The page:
Enduring Understandings

  • 2.1 A variety of abstractions built upon binary sequences can be used to represent all digital data.
  • 6.1 The Internet is a network of autonomous systems.
  • 6.2 Characteristics of the Internet influence the systems built on it.
  • 7.3 Computing has a global affect -- both beneficial and harmful -- on people and society.

Week 3

Lesson 8: The Internet Is for Everyone

Unplugged | Research

  • Getting Started
  • Activity 1 - KWL The Internet (25 mins)
  • Activity - Vint Cerf: The Internet is for Everyone (20 mins)
  • Wrap-up (5 mins)
  • Assessment
  • Extended Learning

Students read portions of a memo written by Vint Cerf entitled “The Internet is for Everyone”, a call-to-arms that highlights the benefits of a free and open Internet and identifies threats to this system.

Student Links: Activity Guide | Resource | Video | Handout

Lesson 9: The Need for Addressing

Widget | Group Problem Solving | Internet Simulator | Unplugged

  • Getting Started (20 mins)
  • Activity: Silent Broadcast Battleship (25 mins)
  • Activity 2: Invent a Binary Protocol for Battleship (20 mins)
  • Wrap-up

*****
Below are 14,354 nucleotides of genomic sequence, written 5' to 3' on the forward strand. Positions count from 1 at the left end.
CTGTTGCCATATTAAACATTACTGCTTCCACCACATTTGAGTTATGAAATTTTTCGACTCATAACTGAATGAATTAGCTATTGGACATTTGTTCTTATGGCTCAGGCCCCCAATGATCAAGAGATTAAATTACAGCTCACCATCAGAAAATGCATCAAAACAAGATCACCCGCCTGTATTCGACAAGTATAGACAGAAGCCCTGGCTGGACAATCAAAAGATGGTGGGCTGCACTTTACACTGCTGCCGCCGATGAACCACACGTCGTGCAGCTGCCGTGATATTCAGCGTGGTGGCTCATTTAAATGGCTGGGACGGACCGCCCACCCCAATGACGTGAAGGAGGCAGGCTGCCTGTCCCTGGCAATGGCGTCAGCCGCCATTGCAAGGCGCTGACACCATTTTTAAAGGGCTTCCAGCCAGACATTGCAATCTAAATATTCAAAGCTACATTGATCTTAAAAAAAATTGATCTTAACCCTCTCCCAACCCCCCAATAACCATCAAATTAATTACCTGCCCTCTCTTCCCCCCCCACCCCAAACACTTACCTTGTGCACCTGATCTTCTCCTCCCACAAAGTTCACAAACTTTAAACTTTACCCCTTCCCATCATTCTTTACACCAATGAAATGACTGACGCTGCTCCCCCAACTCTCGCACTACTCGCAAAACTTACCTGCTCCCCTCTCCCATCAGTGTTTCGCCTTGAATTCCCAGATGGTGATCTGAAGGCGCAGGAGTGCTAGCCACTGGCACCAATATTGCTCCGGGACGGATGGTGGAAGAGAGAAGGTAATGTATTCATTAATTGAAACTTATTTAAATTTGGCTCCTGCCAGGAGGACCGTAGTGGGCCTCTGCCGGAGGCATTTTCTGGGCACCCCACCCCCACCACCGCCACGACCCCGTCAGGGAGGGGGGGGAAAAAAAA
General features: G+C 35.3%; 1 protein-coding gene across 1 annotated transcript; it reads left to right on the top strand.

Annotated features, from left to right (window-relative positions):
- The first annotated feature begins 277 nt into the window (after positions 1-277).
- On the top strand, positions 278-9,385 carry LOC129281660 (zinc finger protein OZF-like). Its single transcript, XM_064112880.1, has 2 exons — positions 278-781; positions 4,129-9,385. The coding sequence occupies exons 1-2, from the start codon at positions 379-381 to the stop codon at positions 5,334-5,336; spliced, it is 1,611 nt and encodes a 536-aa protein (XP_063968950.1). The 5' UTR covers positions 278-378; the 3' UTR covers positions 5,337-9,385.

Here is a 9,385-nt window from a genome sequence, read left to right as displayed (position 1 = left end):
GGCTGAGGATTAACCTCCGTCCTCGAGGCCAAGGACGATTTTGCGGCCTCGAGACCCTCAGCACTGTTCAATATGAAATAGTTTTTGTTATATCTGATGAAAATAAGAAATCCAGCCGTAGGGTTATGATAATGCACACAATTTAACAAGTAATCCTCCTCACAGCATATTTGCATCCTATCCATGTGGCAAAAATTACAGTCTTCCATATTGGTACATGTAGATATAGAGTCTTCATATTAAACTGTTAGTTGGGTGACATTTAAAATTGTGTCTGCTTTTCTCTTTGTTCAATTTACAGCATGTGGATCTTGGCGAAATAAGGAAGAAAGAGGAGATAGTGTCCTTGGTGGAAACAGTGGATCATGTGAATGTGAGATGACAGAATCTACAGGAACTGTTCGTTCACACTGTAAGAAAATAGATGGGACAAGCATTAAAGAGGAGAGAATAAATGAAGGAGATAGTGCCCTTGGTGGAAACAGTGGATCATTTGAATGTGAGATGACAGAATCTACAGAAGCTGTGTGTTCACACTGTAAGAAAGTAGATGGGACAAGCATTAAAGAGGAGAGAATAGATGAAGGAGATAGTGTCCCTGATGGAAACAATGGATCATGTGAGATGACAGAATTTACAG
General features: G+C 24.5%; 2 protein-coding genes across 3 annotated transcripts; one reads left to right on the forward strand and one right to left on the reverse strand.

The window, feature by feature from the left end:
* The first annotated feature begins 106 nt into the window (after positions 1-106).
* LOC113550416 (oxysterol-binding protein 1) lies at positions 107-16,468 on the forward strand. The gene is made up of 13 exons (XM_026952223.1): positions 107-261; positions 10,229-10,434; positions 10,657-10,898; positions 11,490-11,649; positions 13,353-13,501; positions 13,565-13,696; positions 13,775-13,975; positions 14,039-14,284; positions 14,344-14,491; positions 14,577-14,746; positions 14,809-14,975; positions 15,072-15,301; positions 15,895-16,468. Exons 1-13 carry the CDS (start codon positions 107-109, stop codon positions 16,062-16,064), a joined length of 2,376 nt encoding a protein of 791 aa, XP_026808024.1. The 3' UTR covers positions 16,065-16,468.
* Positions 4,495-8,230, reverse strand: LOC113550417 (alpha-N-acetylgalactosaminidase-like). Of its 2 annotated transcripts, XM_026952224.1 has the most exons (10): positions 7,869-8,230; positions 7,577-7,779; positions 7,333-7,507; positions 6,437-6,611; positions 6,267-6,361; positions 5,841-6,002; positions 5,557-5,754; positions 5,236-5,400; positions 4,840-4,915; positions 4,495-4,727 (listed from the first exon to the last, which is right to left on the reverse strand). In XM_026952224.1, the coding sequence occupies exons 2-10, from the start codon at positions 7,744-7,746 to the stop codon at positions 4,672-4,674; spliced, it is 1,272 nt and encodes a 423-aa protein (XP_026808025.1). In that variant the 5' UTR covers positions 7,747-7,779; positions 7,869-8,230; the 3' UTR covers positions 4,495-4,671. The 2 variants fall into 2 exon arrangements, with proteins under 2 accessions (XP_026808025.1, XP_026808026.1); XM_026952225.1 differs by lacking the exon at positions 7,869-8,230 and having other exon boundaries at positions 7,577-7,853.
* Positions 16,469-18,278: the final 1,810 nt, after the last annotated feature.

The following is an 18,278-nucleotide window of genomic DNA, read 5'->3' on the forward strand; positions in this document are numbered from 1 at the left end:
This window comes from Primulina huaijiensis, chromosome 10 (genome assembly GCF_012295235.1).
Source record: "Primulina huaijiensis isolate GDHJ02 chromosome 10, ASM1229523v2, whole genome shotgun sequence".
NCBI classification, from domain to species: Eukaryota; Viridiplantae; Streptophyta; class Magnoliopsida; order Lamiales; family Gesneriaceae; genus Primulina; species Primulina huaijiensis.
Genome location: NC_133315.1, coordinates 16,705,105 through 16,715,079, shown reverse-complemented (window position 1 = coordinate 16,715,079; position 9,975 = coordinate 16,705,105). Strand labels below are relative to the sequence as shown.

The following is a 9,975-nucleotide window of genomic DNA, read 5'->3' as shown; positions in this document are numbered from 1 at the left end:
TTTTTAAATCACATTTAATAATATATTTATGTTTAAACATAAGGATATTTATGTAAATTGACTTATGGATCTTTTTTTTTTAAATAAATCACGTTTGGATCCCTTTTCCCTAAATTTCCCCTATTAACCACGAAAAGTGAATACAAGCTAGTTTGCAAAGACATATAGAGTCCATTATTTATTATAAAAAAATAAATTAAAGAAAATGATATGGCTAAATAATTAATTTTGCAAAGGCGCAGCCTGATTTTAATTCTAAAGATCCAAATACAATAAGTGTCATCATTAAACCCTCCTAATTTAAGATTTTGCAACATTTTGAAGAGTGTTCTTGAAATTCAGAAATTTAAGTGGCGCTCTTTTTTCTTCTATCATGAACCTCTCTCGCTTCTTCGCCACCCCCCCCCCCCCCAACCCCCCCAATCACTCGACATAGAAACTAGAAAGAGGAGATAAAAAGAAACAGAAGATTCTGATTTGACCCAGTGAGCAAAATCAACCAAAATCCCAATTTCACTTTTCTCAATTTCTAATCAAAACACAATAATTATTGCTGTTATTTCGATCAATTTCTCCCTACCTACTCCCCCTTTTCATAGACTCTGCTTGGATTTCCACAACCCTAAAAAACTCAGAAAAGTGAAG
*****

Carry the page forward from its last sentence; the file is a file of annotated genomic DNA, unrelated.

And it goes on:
• Assessment
  • Extended Learning

Students invent a protocol (similar to the real Internet Protocol IP) to encode the necessary elements for playing a simplified, but multi-person, game of Battleship. Students first play unplugged, then using a new version of the Internet Simulator configured to allow a user to broadcast messages to a group.

Teacher Links: Video | Answer Key Student Links: Activity Guide | Activity Guide | Video | Video Worksheet | Activity Guide | Video

Lesson 10: Routers and Redundancy

Widget | Internet Simulator | Whole Class Discovery

  • Getting Started
  • Activity
  • Wrap-up
  • Assessment

Students use a new version of the Internet Simulator configured with simulated IP addresses and routers to explore the benefits (and potential security concerns) associated with routing traffic across the Internet. Students should see that messages go through many different routers, may not always take the same path to reach a destination, and all the traffic is publicly viewable!

Student Links: Activity Guide

Week 4

Lesson 11: Packets and Making a Reliable Internet

Widget | Internet Simulator | Group Problem Solving

  • Getting Started (5-20 mins)
  • Activity (35 mins)
  • Wrap-up (10 mins)
  • Assessment
  • Extended Learning

Through an unplugged activity students are introduced to packets, and issues with packets being delayed and dropped. Students invent a protocol to reliably send a message over an unreliable network using the Internet Simulator now configured to be "unreliable" by delaying and randomly dropping packets sent between routers.

Teacher Links: Video | Teacher Guide Student Links: Video | Activity Guide

Optional Lesson: Algorithms Detour - Minimum Spanning Tree

Optional

  • Getting Started (5-20 mins)
  • Activity (35 mins)
  • Wrap-up (10 mins)
  • Assessment
  • Extended Learning